This conference will celebrate the life and work of renowned Hispanist George Ticknor ‘1807, as well as his scholarly legacy.
This conference will celebrate the life and work of renowned Hispanist George Ticknor ‘1807, as well as his scholarly legacy. His love for classical and modern languages started at Dartmouth in 1805-07. He completed his education with one of the most influential literary historians of the day, Friedrich Bouterwek at University of Göttingen in Germany (1814-1818). After travelling to France, Spain and Portugal, Ticknor returned to the US to become the first Professor of French and Spanish of the newly created Smith Professorship of Romance Languages and Literatures at Harvard College in 1819. From that position and during almost two decades, Ticknor greatly contributed to strengthening the study of modern languages and literatures and their inclusion in the Harvard curriculum, a consequential step that was followed by the most prominent institutions of higher education in the US during the 19th and early 20th centuries. Some of his works include his lecture on “The Best Methods of Teaching the Living Languages” (1832) and his monumental History of Spanish Literature, 3 vols. (1849). Ticknor’s History, based on the German idealist notion of national literatures, had an enormous influence. Translated into Spanish and French, it was adopted in Europe and the United States as the main guide for the study of Spanish Literature. Ticknor was also a prominent figure in the cultural scene of his native Boston. Part of his impressive personal library was bequeathed to the newly created Boston Public Library in 1852, an institution he helped establish. Other important figures very much influenced by Ticknor were Henry Wadsworth Longfellow, who succeed him at the Smith Professorship, and historian William H. Prescott (a pioneer of modern historiographical research in the United States who published a seminal work on the reign of Ferdinand and Isabella of Spain, as well as groundbreaking books about the conquest of Mexico and Peru). The conference will also pay attention to the figures of other American scholars, book collectors and philanthropists whose activities helped promote and disseminate Hispanic letters, arts, and culture in the United States, in particular the founder of the Hispanic Society of America, Archer Milton Huntington.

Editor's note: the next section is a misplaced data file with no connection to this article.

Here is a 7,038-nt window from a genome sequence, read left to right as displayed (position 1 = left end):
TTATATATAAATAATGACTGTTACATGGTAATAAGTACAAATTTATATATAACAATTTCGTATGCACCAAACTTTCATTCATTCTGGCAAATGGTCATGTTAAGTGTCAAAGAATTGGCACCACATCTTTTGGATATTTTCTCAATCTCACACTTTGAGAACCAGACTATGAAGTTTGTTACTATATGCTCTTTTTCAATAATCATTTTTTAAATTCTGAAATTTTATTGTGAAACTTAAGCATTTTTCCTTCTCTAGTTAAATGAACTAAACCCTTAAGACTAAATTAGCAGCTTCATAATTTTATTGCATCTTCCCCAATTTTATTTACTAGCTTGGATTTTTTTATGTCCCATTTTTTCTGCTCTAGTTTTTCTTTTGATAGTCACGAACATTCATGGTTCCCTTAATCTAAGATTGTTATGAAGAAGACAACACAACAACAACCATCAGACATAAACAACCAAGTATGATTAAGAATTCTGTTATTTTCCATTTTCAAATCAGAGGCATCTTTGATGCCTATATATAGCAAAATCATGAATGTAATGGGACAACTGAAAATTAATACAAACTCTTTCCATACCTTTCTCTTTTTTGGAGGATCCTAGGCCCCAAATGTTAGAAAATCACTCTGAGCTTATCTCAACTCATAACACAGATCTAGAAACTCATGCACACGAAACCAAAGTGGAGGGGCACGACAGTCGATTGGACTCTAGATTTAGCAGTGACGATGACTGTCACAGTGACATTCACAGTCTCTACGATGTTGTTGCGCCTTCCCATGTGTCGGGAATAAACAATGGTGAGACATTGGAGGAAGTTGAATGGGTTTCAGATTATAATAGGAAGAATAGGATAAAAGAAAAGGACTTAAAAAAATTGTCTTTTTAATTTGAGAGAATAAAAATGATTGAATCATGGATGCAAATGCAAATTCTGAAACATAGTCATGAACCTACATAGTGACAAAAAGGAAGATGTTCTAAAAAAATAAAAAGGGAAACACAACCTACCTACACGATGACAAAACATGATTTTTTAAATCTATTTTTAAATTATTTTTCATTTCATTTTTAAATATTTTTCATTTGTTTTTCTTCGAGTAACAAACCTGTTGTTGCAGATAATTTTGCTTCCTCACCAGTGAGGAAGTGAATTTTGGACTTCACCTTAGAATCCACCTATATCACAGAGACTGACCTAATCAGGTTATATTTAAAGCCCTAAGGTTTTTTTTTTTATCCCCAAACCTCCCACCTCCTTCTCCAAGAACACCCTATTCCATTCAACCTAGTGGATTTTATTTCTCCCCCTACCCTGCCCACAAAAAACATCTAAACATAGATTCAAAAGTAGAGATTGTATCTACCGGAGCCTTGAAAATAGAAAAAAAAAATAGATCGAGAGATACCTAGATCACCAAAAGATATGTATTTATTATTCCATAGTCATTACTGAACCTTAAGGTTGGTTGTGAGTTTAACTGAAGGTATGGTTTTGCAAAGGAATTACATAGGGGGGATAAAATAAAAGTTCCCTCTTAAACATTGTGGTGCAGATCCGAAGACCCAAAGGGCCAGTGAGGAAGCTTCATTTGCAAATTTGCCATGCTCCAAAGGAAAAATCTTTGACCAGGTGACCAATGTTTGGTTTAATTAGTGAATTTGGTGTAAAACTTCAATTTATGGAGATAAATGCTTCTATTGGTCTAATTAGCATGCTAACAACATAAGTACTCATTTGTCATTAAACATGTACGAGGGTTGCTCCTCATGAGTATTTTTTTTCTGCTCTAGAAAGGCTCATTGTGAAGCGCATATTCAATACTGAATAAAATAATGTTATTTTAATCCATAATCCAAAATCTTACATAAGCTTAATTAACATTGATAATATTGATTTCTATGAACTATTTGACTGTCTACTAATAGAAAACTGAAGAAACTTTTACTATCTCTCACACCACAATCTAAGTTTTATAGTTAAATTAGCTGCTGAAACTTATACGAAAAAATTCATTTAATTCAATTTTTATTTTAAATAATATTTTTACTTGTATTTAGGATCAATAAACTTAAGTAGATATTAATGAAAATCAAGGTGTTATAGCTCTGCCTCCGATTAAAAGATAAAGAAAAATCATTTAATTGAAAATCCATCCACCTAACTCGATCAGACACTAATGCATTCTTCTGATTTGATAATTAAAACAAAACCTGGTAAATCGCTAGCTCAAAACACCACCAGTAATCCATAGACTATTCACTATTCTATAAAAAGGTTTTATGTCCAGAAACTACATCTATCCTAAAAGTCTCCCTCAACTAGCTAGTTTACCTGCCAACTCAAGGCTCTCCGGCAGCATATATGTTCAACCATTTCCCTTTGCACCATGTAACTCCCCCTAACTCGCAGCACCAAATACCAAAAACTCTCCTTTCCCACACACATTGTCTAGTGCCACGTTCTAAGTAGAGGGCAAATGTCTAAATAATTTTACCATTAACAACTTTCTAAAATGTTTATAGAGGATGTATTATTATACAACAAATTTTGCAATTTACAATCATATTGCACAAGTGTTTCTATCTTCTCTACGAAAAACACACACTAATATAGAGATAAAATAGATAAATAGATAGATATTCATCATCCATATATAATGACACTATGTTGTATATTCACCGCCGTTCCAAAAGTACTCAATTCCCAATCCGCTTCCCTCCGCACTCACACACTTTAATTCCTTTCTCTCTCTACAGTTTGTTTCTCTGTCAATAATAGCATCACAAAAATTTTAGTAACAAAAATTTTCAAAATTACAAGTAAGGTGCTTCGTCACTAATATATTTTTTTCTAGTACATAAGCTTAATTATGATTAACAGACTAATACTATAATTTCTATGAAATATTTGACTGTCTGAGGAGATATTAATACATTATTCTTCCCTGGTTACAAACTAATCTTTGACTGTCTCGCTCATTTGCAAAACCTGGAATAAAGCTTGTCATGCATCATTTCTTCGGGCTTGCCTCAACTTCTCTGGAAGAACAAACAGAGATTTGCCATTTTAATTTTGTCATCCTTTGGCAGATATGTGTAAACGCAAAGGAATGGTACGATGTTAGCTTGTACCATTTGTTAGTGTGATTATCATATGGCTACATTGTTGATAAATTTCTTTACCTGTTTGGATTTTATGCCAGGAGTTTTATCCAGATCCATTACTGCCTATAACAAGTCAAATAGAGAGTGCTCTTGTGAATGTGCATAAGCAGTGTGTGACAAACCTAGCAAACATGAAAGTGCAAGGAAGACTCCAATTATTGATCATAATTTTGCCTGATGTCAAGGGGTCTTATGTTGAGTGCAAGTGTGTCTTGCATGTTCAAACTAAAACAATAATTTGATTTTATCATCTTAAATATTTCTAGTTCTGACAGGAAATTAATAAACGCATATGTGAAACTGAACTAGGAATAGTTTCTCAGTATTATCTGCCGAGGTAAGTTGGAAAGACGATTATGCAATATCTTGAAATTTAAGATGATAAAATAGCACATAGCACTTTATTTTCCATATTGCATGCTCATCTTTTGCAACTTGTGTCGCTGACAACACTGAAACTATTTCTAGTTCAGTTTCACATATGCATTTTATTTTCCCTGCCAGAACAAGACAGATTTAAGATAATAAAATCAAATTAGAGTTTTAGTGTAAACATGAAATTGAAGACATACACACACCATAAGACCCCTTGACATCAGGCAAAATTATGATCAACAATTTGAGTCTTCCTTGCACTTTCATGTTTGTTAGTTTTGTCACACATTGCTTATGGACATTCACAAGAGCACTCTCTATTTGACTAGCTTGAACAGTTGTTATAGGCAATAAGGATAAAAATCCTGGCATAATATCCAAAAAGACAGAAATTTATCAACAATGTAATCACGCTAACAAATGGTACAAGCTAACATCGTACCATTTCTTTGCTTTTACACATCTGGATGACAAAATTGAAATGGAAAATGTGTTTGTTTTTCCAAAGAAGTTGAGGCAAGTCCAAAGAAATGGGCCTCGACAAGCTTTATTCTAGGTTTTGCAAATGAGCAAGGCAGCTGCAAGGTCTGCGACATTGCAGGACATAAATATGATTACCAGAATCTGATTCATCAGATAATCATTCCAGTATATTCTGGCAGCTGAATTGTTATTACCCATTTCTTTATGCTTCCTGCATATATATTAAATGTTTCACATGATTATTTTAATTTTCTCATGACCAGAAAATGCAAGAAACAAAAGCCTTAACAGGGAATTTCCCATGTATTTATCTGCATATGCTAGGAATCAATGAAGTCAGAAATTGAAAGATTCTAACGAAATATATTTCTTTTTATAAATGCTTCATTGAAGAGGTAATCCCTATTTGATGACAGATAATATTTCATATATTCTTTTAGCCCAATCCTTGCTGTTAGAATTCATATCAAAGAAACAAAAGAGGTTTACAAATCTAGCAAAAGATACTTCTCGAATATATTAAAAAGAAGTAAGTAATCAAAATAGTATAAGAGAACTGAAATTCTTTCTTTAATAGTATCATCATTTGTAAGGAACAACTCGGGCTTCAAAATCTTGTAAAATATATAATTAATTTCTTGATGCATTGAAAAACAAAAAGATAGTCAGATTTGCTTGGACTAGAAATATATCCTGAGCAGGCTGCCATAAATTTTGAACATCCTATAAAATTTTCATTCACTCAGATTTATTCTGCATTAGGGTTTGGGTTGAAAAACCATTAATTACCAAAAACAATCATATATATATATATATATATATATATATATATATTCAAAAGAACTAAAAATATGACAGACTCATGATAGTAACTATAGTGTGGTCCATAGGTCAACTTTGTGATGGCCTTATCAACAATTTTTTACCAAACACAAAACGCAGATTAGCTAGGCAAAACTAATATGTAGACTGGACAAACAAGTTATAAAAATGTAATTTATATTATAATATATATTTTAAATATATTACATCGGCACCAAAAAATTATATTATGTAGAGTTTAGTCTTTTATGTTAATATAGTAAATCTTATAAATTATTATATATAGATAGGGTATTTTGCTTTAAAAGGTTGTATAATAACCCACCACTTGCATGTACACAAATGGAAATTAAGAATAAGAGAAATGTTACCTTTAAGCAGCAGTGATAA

A group of notable specialists in the field, plus a cohort of Dartmouth colleagues will participate in studying the contributions of Ticknor and his circle to the establishment of the study of modern languages and the consolidation of literary history and philology in American universities, dominant trends until a few decades ago. In addition to this central perspective, participants will also expand this debate to other areas less developed in Ticknor’s time, like the literary production of Latin American countries as well as the contested notion of Hispanismo.
This event is sponsored by Dartmouth 250 Anniversary Initiative, Department of Spanish and Portugese, the Leslie Center for the huamnities, and DCAL
Events are free and open to the public unless otherwise noted.